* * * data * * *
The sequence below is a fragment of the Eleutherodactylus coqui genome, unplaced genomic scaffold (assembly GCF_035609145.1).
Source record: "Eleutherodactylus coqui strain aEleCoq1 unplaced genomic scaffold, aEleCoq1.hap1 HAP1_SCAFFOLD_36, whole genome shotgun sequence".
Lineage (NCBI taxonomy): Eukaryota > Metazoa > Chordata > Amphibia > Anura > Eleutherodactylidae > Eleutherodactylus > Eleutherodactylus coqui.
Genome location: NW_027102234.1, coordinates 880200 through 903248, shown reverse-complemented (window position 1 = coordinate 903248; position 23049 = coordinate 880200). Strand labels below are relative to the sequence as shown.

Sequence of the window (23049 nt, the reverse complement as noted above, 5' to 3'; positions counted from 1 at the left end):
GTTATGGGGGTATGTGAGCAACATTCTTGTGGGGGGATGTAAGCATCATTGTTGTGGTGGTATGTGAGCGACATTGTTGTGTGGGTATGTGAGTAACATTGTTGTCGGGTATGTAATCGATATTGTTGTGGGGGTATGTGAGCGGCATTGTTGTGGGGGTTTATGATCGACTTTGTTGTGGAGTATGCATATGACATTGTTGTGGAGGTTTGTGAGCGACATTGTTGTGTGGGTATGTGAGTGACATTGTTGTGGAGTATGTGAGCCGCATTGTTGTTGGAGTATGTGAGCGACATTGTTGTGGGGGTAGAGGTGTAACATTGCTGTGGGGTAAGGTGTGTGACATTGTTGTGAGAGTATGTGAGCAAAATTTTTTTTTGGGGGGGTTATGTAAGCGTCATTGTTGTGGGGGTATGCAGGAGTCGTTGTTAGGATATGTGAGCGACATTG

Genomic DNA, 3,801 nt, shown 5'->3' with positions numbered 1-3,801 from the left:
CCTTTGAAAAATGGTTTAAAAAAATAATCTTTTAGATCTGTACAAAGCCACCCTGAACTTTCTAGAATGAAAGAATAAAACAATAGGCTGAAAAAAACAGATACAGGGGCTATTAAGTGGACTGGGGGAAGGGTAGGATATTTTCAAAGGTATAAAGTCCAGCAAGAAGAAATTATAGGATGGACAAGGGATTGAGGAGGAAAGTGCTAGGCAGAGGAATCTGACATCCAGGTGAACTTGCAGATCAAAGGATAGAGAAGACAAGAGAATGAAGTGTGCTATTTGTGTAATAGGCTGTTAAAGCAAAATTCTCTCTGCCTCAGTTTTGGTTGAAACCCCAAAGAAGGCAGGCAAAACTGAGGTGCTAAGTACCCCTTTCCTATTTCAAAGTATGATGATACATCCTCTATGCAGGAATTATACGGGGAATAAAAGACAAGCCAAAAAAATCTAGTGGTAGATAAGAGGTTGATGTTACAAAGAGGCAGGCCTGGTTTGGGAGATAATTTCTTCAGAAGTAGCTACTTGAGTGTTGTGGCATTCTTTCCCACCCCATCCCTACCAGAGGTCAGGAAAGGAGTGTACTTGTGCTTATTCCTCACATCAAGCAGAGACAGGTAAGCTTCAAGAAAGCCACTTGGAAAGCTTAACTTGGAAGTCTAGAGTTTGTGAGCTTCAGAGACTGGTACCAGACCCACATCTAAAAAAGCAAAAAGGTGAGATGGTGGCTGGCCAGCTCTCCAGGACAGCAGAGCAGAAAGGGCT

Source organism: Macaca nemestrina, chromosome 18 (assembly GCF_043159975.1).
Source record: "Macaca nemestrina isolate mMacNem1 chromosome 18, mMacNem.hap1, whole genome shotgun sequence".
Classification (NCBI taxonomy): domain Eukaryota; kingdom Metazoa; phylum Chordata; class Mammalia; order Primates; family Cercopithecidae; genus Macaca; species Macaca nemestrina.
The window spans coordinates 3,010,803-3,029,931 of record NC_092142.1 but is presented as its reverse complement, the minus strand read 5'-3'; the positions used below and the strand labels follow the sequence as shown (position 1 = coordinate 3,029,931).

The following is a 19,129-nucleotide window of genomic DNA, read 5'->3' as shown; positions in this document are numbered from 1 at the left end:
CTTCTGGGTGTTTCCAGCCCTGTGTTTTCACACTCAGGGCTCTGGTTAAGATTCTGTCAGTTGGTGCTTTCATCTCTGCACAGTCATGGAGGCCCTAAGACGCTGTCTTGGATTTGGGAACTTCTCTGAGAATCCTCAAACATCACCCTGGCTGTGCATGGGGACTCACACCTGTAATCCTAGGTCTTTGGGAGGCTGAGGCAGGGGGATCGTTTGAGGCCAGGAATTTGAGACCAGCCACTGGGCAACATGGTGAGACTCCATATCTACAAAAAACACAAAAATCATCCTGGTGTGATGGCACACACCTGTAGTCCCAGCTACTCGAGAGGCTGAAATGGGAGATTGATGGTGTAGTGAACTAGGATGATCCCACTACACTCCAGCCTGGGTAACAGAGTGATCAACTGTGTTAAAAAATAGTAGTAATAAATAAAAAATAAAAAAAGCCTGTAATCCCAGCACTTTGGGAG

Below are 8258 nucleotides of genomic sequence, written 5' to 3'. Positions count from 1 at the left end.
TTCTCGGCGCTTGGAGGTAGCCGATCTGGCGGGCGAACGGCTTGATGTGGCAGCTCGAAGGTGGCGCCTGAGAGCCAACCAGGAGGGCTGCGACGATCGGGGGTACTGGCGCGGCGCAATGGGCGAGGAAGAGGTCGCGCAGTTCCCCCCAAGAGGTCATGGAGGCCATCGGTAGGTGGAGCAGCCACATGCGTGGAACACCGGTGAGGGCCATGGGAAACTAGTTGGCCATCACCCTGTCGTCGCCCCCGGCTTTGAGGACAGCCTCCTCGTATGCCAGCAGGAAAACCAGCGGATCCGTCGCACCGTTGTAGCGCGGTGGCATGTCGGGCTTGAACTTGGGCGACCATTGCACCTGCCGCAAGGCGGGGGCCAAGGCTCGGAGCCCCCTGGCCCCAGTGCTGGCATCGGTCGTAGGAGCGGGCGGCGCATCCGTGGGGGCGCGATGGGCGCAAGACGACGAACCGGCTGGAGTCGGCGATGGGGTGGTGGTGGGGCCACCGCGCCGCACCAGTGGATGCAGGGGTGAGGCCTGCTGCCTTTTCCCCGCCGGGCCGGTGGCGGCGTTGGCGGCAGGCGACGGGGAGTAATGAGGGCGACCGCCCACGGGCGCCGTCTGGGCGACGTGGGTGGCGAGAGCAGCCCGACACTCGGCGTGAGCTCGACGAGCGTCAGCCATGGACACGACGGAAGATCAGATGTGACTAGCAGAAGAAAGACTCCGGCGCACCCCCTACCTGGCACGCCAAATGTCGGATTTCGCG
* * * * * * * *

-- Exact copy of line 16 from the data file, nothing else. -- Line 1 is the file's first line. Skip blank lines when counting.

TTCTCGGCGCTTGGAGGTAGCCGATCTGGCGGGCGAACGGCTTGATGTGGCAGCTCGAAGGTGGCGCCTGAGAGCCAACCAGGAGGGCTGCGACGATCGGGGGTACTGGCGCGGCGCAATGGGCGAGGAAGAGGTCGCGCAGTTCCCCCCAAGAGGTCATGGAGGCCATCGGTAGGTGGAGCAGCCACATGCGTGGAACACCGGTGAGGGCCATGGGAAACTAGTTGGCCATCACCCTGTCGTCGCCCCCGGCTTTGAGGACAGCCTCCTCGTATGCCAGCAGGAAAACCAGCGGATCCGTCGCACCGTTGTAGCGCGGTGGCATGTCGGGCTTGAACTTGGGCGACCATTGCACCTGCCGCAAGGCGGGGGCCAAGGCTCGGAGCCCCCTGGCCCCAGTGCTGGCATCGGTCGTAGGAGCGGGCGGCGCATCCGTGGGGGCGCGATGGGCGCAAGACGACGAACCGGCTGGAGTCGGCGATGGGGTGGTGGTGGGGCCACCGCGCCGCACCAGTGGATGCAGGGGTGAGGCCTGCTGCCTTTTCCCCGCCGGGCCGGTGGCGGCGTTGGCGGCAGGCGACGGGGAGTAATGAGGGCGACCGCCCACGGGCGCCGTCTGGGCGACGTGGGTGGCGAGAGCAGCCCGACACTCGGCGTGAGCTCGACGAGCGTCAGCCATGGACACGACGGAAGATCAGATGTGACTAGCAGAAGAAAGACTCCGGCGCACCCCCTACCTGGCACGCCAAATGTCGGATTTCGCG